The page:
The use ofthe constant boiling point liquid mixtures above indicated will at the same time eliminate the freezing hazard experienced when Water is used, because these mixtures constitute good anti-freeze mixtures. Of course, it might be possible to use different mixtures of alcohols and water, and other kindred mixtures, as has often been done heretofore in preparing anti-l freeze solutions. However, unless the exact percentages to constitute constant boiling temperature mixtures are employed, there is unequal distillation in the engine and the result is that the boiling point is changing constantly during use and there is no close temperature regulation.
Therefore it is highly preferable to use constant,
boiling temperature mixtures such as those given above or any others having a desired boiling point.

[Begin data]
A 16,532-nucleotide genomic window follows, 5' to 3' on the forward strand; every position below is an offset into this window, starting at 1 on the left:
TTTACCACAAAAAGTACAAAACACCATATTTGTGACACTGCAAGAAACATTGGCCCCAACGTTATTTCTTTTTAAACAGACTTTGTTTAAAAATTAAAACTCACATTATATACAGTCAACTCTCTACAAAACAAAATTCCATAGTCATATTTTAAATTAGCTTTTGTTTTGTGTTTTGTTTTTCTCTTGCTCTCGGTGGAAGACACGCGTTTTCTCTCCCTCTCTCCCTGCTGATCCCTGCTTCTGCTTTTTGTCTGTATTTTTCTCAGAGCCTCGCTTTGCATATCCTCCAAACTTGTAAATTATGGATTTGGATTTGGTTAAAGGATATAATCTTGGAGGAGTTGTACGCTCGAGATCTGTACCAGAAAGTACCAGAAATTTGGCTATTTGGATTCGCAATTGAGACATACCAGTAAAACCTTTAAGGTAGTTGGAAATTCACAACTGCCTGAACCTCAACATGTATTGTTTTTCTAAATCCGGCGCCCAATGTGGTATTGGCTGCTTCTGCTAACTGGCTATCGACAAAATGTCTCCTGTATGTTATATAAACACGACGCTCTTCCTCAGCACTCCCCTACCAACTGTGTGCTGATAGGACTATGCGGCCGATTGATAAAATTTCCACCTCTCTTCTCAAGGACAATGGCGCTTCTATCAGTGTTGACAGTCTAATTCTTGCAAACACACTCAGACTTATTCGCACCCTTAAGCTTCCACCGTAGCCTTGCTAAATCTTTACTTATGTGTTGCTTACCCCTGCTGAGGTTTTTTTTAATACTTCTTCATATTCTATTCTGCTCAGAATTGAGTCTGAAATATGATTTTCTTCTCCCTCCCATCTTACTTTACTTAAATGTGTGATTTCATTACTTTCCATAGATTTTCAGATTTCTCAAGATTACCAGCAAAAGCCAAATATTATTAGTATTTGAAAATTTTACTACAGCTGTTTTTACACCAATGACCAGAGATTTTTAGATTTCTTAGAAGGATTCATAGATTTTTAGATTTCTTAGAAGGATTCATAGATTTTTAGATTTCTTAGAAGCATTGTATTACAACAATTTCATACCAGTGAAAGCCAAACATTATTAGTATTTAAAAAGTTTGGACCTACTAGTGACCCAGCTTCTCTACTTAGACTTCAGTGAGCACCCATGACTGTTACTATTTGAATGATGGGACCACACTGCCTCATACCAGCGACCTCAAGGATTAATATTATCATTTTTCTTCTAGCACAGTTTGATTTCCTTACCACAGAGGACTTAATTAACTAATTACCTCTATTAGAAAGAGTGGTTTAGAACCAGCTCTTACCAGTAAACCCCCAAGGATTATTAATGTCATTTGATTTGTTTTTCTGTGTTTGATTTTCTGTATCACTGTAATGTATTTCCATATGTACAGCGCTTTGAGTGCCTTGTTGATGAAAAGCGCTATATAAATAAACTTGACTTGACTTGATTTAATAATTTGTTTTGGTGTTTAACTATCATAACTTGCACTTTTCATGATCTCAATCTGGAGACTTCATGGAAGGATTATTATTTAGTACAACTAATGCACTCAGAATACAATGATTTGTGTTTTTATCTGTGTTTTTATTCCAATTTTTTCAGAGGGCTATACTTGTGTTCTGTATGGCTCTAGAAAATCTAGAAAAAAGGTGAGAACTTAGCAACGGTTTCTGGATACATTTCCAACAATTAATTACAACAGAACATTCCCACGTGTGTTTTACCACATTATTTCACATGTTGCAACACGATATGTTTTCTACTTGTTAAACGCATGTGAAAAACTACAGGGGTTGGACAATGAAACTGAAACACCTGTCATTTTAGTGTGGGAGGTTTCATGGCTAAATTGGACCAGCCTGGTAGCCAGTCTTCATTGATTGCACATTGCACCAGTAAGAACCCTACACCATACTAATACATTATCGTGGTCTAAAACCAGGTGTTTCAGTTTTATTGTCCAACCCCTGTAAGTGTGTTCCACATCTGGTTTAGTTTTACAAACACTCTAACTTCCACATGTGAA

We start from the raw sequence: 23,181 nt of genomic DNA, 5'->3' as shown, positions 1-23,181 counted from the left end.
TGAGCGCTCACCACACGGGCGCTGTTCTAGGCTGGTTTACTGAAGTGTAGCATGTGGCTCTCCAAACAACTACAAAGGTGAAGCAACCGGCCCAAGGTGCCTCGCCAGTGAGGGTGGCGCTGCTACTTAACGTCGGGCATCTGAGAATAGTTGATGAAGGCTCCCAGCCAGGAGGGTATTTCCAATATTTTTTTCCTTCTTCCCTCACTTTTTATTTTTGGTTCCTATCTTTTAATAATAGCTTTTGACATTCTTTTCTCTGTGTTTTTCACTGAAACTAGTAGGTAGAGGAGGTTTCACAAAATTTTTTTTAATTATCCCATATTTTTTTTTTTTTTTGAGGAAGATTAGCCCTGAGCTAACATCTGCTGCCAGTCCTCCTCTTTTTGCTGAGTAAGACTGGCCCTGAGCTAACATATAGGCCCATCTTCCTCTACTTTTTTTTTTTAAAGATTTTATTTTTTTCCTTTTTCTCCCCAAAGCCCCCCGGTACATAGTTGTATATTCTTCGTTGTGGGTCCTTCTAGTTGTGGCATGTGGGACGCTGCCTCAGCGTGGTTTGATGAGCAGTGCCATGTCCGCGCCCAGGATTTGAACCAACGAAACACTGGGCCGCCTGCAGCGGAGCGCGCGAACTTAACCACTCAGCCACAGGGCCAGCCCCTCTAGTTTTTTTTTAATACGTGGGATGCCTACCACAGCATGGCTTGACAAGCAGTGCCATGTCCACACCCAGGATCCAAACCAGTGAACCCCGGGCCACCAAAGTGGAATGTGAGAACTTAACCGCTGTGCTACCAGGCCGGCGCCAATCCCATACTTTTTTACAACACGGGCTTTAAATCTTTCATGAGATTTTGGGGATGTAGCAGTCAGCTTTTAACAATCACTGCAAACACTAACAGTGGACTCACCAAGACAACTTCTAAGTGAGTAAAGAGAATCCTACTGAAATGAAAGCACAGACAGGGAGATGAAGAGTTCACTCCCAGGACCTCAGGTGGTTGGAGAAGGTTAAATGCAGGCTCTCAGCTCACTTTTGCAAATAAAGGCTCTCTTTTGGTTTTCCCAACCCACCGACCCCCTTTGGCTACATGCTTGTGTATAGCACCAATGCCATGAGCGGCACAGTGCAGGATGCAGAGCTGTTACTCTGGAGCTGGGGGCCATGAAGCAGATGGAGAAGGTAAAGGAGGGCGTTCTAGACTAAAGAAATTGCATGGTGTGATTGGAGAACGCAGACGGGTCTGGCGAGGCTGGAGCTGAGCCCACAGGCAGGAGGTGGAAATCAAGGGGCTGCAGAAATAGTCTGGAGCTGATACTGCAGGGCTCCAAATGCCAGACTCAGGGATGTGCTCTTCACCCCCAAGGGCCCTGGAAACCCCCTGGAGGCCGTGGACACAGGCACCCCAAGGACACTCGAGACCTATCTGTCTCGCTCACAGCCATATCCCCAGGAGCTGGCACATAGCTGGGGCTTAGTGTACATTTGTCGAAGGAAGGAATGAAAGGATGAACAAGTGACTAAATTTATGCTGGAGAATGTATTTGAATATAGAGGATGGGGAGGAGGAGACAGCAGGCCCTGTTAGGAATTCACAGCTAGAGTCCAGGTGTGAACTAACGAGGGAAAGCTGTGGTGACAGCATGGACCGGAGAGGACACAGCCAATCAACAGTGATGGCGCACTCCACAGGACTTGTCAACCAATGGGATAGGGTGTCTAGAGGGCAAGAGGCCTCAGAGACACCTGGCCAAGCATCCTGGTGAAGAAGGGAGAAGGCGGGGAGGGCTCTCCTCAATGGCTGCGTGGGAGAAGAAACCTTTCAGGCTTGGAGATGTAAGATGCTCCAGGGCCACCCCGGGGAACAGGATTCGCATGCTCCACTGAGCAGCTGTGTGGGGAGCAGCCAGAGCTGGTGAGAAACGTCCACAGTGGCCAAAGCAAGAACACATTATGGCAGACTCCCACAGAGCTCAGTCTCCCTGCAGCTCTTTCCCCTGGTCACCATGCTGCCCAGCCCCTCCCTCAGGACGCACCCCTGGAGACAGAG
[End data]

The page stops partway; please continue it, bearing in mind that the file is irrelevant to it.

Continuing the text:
Water is one of the most eifective evaporative coolers and has the highest latent heat of vaporization among the ordinary liquids, but in a closed system of the present invention its boiling point may be too high in many instances, and, of course, it presents a freezing hazard because of its high freezing point. f the liquids to be used with water which are suitable for this purpose and impart a sufficiently'low freezing point, while at the same time making suitable constant boiling mixtures with water, ethyl alcohol is very desirable because it has .the highest latent heat of vaporization, and at the same time is chemically stable and relatively harmless to metals. Although this constant boiling point mixture contains only 4.4% water, nevertheless ethyl alcohol normally is readily available at moderate price Appropriate mixtures are those con-` and, being used in a closed system, is feasible e heat of vaporization of the secondary butyl alcohol islower than that of ethyl alcohol, nevertheless the increased proportion of water with its very high latent heat of vaporization makes this mixture desirable, especially since it also is a good anti-freeze agent. Where an anti-freeze mixture having a constant boiling temperature in the neighborhood of that of water is required, the previously mentioned di-acetone alcohol mixture may be used because it has an adequately low freezing point and high latent heat of evaporation inasmuch as it contains a high proportion of water (about 87%), although the di-acetone alcohol itself has a very low latent heat of vaporization.